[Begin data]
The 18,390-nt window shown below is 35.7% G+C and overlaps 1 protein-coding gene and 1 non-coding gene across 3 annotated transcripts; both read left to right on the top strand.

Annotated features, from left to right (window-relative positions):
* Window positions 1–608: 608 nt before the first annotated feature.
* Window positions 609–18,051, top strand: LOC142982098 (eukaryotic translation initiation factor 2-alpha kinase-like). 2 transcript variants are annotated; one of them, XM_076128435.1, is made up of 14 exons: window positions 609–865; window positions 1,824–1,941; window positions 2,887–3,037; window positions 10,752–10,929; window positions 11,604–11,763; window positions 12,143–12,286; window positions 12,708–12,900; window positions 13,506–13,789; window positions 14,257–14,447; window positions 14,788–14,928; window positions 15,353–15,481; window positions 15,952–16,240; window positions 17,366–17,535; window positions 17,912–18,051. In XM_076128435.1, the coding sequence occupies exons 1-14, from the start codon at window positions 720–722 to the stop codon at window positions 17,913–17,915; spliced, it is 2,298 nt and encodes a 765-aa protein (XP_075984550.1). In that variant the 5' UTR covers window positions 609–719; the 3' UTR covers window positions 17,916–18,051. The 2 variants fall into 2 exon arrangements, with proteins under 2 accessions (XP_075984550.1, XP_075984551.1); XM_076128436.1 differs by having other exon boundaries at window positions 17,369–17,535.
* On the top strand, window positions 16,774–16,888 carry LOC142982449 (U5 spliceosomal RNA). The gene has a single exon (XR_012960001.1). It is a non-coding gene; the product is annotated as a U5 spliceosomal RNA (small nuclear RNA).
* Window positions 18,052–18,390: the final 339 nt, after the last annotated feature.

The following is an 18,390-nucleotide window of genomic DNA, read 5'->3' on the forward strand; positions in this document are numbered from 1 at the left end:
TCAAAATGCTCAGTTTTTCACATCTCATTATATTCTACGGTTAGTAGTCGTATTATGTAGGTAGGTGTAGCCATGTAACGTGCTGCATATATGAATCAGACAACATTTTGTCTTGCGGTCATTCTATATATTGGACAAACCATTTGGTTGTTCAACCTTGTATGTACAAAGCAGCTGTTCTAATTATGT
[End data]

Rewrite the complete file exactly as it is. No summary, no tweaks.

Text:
The 18,390-nt window shown below is 35.7% G+C and overlaps 1 protein-coding gene and 1 non-coding gene across 3 annotated transcripts; both read left to right on the top strand.

Annotated features, from left to right (window-relative positions):
* Window positions 1–608: 608 nt before the first annotated feature.
* Window positions 609–18,051, top strand: LOC142982098 (eukaryotic translation initiation factor 2-alpha kinase-like). 2 transcript variants are annotated; one of them, XM_076128435.1, is made up of 14 exons: window positions 609–865; window positions 1,824–1,941; window positions 2,887–3,037; window positions 10,752–10,929; window positions 11,604–11,763; window positions 12,143–12,286; window positions 12,708–12,900; window positions 13,506–13,789; window positions 14,257–14,447; window positions 14,788–14,928; window positions 15,353–15,481; window positions 15,952–16,240; window positions 17,366–17,535; window positions 17,912–18,051. In XM_076128435.1, the coding sequence occupies exons 1-14, from the start codon at window positions 720–722 to the stop codon at window positions 17,913–17,915; spliced, it is 2,298 nt and encodes a 765-aa protein (XP_075984550.1). In that variant the 5' UTR covers window positions 609–719; the 3' UTR covers window positions 17,916–18,051. The 2 variants fall into 2 exon arrangements, with proteins under 2 accessions (XP_075984550.1, XP_075984551.1); XM_076128436.1 differs by having other exon boundaries at window positions 17,369–17,535.
* On the top strand, window positions 16,774–16,888 carry LOC142982449 (U5 spliceosomal RNA). The gene has a single exon (XR_012960001.1). It is a non-coding gene; the product is annotated as a U5 spliceosomal RNA (small nuclear RNA).
* Window positions 18,052–18,390: the final 339 nt, after the last annotated feature.

The following is an 18,390-nucleotide window of genomic DNA, read 5'->3' on the forward strand; positions in this document are numbered from 1 at the left end:
TCAAAATGCTCAGTTTTTCACATCTCATTATATTCTACGGTTAGTAGTCGTATTATGTAGGTAGGTGTAGCCATGTAACGTGCTGCATATATGAATCAGACAACATTTTGTCTTGCGGTCATTCTATATATTGGACAAACCATTTGGTTGTTCAACCTTGTATGTACAAAGCAGCTGTTCTAATTATGT